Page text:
Her eyes widened, she was thinking she was about to have a mystical experience and met a true mystic.

Excited, she asked me, “How did you know?”

With a slight grin, I replied, “You have an Indiana Pacers hat on.”

The excitement turned to disappointment as she realized there would be no extraterrestrial encounter at this time. 

After a short conversation, we realized we did indeed have a mutual acquaintance, that in itself provided the evidence that Sedona does indeed provide a platform for synchronicisity, 

Gary has been a writer/photographer for over thirty years. Specializing in nature and landscape photography, while studying native cultures.

His travels have taken him to most of the United States, as well as Australia, Belize, Egypt and the Canary Islands.

He has studied the Mayan culture of Central America and the aborigines of

Australia. Photography has given him the opportunity to observe life in various parts of the world.

He has observed that many of the forgotten cultures had spiritual beliefs that were stronger than ours in modern times.

In technology, we have made advances far superior to those that came before us, but, we have lagged behind in gaining or maintaining our spiritual knowledge.

For us to advance as the human race, we need to combine the spiritual knowledge of those that came before us, not only that of the ancients but the knowledge of our direct ancestors as well, with the technical knowledge we have today for us to propel into the twenty-first century and beyond.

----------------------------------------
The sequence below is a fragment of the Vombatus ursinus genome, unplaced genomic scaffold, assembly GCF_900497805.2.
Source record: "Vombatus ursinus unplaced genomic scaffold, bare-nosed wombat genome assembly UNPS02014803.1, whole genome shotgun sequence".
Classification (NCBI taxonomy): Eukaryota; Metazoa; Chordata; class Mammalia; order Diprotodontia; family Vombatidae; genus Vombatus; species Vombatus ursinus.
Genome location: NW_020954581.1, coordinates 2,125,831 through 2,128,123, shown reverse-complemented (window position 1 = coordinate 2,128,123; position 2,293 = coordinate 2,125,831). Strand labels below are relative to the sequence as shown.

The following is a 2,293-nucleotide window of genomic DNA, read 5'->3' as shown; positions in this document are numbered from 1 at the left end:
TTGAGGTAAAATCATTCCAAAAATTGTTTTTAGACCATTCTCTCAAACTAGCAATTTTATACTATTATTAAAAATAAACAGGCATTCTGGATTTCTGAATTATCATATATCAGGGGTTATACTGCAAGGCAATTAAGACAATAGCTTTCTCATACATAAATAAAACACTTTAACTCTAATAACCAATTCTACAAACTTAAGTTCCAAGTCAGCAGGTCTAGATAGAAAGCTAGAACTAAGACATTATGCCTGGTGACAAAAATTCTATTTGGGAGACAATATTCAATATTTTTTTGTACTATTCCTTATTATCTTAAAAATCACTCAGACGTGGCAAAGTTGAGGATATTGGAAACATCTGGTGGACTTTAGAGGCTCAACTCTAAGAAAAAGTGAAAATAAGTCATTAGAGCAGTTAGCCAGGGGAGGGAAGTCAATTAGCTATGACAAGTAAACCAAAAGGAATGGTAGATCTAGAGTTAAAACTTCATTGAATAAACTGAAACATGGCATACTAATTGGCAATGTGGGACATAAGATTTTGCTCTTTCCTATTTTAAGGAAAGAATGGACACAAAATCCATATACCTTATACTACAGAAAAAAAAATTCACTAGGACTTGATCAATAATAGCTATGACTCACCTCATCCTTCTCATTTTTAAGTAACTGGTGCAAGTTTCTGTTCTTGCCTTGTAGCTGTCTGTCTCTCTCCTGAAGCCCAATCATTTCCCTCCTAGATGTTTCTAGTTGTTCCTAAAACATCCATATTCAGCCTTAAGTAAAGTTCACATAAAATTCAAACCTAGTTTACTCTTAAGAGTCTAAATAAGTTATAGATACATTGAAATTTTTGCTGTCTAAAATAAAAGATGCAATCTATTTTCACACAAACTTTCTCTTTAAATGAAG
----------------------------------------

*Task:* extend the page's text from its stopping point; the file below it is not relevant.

He has published several books about his adventures.

For more information, please consult his website,www.journeysthrulife.com.

Remember the Sabbath

photo of a distinguished older gentleman

Wisdom lost through the ages, common sense is no longer common.

Written by Gary Wonning

The Sabbath has been called a day of rest for many reasons besides the obvious reason; that time to worship God.

There was a time when no business was conducted on Sunday, except for the almost mandatory occupations to keep the world moving and to protect us from harm and provide a service if harm did come to us.  Even most restaurants , what few there were, were closed on Sunday.  Sunday dinner was around the family table, with as many relatives  as possible. 

In most families, going to church was mandatory, and was only missed if weather or other circumstances mandated.  

I grew up in Indiana, basketball country. Hardly a day went by where I wasn’t shooting hoops dodging cow pies in the ban yard. 

Neither snow, nor rain or dark of night kept me from my daily routine. In the winter, Friday nights were spent at the local high school gym rooting on our favorite team.  It was unpatriotic to miss the weekly highlight. 

The only thing that put a stop to shooting hoops, was church on Sunday, or some other event at the local church. That took priority over everything else.